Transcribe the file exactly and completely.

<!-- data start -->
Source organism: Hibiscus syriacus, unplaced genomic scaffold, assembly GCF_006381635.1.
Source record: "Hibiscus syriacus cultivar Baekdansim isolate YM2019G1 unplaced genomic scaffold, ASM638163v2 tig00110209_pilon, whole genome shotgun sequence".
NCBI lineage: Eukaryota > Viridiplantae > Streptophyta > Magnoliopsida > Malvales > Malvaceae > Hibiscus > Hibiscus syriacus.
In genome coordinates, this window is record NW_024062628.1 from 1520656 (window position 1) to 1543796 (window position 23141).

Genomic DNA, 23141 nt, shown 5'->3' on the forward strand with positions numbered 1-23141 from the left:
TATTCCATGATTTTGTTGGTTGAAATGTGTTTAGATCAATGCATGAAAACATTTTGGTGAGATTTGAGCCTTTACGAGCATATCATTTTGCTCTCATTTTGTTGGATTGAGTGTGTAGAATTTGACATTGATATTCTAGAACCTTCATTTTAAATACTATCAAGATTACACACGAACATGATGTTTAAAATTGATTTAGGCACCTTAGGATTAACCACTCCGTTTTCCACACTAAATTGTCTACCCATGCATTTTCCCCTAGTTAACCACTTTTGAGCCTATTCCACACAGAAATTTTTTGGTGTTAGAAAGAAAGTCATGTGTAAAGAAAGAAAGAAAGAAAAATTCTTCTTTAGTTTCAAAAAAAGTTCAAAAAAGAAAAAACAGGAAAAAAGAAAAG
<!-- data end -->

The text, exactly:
Source organism: Hibiscus syriacus, unplaced genomic scaffold, assembly GCF_006381635.1.
Source record: "Hibiscus syriacus cultivar Baekdansim isolate YM2019G1 unplaced genomic scaffold, ASM638163v2 tig00110209_pilon, whole genome shotgun sequence".
NCBI lineage: Eukaryota > Viridiplantae > Streptophyta > Magnoliopsida > Malvales > Malvaceae > Hibiscus > Hibiscus syriacus.
In genome coordinates, this window is record NW_024062628.1 from 1520656 (window position 1) to 1543796 (window position 23141).

Genomic DNA, 23141 nt, shown 5'->3' on the forward strand with positions numbered 1-23141 from the left:
TATTCCATGATTTTGTTGGTTGAAATGTGTTTAGATCAATGCATGAAAACATTTTGGTGAGATTTGAGCCTTTACGAGCATATCATTTTGCTCTCATTTTGTTGGATTGAGTGTGTAGAATTTGACATTGATATTCTAGAACCTTCATTTTAAATACTATCAAGATTACACACGAACATGATGTTTAAAATTGATTTAGGCACCTTAGGATTAACCACTCCGTTTTCCACACTAAATTGTCTACCCATGCATTTTCCCCTAGTTAACCACTTTTGAGCCTATTCCACACAGAAATTTTTTGGTGTTAGAAAGAAAGTCATGTGTAAAGAAAGAAAGAAAGAAAAATTCTTCTTTAGTTTCAAAAAAAGTTCAAAAAAGAAAAAACAGGAAAAAAGAAAAG